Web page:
Nova Scotia's Crown prosecutors have reached a tentative contract agreement with the province.
The Nova Scotia Crown Attorney's Association announced the deal in a news release on Thursday afternoon.
Association president Perry Borden could not discuss details of the tentative agreement but did say leadership is recommending the pact be accepted.
"We're going to have a ratification vote in mid-January," Borden said in a telephone interview on Thursday. "(It's) something that we are going to be recommending our members, but I can't say 100 per cent if members are going to endorse it or not."
Labour peace between the Crowns and the province seemed unlikely in October, when Premier Stephen McNeil's governing Liberals passed legislation taking away their right to arbitration and imposing a seven per cent wage increase over four years when the prosecutors were originally asking for 17 as a starting position. But the bill was not proclaimed into law at the time and Justice Minister Mark Furey committed to re-opening negotiations after the prosecutors staged a strike in protest to the introduction of the bill.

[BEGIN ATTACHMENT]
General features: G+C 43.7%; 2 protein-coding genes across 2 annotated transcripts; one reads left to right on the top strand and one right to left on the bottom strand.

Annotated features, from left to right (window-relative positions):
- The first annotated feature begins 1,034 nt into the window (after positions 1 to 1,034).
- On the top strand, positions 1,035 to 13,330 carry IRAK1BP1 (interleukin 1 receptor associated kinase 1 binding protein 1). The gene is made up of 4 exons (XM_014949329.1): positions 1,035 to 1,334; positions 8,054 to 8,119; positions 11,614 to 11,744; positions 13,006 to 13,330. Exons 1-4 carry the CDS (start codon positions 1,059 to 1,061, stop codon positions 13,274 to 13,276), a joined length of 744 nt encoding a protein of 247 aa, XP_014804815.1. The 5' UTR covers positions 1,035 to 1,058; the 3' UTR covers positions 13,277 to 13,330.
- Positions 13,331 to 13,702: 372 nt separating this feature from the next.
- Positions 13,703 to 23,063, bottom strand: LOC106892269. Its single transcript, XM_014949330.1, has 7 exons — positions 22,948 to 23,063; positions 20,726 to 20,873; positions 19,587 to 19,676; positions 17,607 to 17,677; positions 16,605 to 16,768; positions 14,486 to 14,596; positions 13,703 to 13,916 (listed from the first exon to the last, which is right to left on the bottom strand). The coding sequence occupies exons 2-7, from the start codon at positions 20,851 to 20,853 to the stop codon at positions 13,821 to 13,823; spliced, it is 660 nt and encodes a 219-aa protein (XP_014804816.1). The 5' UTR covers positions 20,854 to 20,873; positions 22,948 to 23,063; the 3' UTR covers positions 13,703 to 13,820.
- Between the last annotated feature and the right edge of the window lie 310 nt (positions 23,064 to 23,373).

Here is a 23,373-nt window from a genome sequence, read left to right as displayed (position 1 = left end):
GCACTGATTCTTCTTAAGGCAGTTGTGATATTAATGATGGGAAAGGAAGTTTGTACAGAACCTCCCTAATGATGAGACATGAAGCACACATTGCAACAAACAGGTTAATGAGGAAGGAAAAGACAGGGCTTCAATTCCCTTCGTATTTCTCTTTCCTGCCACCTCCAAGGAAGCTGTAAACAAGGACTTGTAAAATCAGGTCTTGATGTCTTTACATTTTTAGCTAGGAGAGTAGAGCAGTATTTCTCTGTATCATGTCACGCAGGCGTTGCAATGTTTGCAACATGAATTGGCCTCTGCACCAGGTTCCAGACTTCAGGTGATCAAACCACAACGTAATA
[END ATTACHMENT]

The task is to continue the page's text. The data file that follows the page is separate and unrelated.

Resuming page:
Borden said the Crowns are happy to reach an agreement after the autumn animosity.
"We are a long ways from where we were in October, that's for sure," he said.
"You have to remember, as I think I've said in various press releases, we weren't going to (allow the province to) use Bill 203 as a way to strong-arm us or force us into an agreement that the government wanted us to take. This was some quid pro quo and I think it's an equitable agreement for all sides."
The NSCAA represents 100 Crown attorneys through 18 offices across the province.
Their previous contract expired at the end of March.
Representatives for the Department of Justice were not immediately available for comment.
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